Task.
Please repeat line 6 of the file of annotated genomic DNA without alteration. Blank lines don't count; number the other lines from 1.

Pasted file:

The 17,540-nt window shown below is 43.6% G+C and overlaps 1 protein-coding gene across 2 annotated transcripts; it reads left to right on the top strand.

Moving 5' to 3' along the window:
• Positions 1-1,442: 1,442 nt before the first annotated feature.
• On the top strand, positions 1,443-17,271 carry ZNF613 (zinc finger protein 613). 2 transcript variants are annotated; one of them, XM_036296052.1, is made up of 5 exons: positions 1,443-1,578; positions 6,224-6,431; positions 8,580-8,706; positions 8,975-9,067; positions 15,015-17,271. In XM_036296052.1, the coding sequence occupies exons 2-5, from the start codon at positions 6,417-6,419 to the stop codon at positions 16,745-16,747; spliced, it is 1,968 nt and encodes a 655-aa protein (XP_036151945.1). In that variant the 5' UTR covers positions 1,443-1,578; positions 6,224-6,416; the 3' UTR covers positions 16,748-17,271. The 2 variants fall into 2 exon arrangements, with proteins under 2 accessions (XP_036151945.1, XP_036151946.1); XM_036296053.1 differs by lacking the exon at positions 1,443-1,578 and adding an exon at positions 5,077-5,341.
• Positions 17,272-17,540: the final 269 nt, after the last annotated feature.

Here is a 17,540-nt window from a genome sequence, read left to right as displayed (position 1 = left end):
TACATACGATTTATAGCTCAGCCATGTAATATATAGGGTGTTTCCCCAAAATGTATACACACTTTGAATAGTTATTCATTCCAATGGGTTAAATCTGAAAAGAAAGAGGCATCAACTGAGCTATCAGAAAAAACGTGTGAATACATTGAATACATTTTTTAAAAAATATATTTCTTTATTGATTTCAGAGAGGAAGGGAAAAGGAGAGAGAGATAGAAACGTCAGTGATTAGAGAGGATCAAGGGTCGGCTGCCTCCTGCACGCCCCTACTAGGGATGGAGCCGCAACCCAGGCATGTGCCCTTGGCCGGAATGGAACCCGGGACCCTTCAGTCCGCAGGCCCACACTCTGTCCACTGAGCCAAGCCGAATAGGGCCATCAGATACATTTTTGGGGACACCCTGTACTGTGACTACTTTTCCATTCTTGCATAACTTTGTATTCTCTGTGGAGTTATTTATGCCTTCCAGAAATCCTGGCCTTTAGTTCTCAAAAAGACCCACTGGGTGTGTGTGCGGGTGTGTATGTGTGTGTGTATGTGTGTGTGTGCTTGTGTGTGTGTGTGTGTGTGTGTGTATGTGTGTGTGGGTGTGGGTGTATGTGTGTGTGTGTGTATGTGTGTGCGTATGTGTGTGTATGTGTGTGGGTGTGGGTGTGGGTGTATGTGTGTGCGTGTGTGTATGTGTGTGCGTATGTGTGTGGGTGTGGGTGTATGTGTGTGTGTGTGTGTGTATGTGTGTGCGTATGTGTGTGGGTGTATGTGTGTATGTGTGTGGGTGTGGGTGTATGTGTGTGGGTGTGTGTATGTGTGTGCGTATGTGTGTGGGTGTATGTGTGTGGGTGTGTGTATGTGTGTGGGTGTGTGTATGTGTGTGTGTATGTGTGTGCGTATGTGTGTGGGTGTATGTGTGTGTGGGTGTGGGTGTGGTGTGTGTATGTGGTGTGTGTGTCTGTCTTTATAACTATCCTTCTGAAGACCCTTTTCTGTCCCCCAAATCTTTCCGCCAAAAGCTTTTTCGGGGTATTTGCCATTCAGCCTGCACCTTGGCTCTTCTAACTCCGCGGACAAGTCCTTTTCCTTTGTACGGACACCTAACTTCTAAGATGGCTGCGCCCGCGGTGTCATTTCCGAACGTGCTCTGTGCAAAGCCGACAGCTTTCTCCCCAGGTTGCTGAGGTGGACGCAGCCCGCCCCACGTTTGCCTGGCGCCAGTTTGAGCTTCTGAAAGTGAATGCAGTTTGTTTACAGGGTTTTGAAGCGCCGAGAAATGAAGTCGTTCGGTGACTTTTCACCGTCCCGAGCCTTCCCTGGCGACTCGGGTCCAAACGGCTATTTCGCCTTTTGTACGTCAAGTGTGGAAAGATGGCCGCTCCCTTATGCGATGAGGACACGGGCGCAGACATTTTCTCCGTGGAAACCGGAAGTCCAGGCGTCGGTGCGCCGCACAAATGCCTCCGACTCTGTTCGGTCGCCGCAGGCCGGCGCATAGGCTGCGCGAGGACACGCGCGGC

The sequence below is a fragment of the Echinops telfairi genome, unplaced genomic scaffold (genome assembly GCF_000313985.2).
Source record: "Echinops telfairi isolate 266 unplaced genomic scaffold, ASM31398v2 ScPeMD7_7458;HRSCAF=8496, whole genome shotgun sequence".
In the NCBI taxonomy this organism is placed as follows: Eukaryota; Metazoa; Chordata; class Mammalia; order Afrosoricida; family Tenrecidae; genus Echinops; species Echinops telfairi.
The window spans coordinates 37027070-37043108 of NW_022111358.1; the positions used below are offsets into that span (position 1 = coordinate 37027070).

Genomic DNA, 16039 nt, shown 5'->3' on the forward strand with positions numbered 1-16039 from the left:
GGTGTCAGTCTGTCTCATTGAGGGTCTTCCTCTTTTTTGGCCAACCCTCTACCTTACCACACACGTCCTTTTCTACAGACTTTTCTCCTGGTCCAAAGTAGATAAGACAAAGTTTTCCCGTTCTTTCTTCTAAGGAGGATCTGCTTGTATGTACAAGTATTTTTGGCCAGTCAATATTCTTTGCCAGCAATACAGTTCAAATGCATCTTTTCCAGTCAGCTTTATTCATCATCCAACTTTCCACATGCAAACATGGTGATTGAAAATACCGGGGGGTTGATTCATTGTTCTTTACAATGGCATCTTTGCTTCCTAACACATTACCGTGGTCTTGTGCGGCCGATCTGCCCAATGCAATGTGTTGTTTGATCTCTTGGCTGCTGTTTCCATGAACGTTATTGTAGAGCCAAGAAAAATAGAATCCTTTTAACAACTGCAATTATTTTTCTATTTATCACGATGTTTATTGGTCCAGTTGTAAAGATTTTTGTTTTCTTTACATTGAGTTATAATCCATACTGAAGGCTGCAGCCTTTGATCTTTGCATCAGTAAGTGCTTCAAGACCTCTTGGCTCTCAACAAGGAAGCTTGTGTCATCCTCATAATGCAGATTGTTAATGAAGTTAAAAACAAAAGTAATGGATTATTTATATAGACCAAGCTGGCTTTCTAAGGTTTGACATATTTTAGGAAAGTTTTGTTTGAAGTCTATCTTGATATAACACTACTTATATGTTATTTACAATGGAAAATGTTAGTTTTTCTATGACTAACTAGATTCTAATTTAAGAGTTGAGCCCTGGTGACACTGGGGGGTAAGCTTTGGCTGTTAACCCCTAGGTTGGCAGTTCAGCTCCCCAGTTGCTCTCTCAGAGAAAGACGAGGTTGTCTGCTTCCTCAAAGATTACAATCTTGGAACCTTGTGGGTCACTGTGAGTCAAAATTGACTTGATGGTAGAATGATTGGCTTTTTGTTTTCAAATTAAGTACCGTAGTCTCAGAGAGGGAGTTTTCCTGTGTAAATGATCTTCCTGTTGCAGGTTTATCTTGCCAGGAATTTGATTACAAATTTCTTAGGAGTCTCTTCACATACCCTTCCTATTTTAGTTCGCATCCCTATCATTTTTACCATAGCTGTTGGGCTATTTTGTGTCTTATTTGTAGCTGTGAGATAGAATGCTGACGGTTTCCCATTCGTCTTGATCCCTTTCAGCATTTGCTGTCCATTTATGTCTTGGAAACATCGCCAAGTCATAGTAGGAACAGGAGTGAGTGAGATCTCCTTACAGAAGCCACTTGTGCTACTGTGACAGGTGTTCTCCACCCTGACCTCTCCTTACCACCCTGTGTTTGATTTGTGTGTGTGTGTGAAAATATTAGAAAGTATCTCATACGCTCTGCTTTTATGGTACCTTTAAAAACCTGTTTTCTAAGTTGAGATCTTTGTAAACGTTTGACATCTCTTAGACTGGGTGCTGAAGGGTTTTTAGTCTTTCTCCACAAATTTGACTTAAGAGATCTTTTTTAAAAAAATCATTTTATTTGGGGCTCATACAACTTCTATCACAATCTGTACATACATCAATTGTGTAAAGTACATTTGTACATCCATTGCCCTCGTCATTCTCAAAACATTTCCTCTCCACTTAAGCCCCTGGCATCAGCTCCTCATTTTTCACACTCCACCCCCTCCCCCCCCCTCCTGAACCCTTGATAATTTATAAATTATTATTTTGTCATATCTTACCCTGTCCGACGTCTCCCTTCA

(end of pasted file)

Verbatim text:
Here is a 17,540-nt window from a genome sequence, read left to right as displayed (position 1 = left end):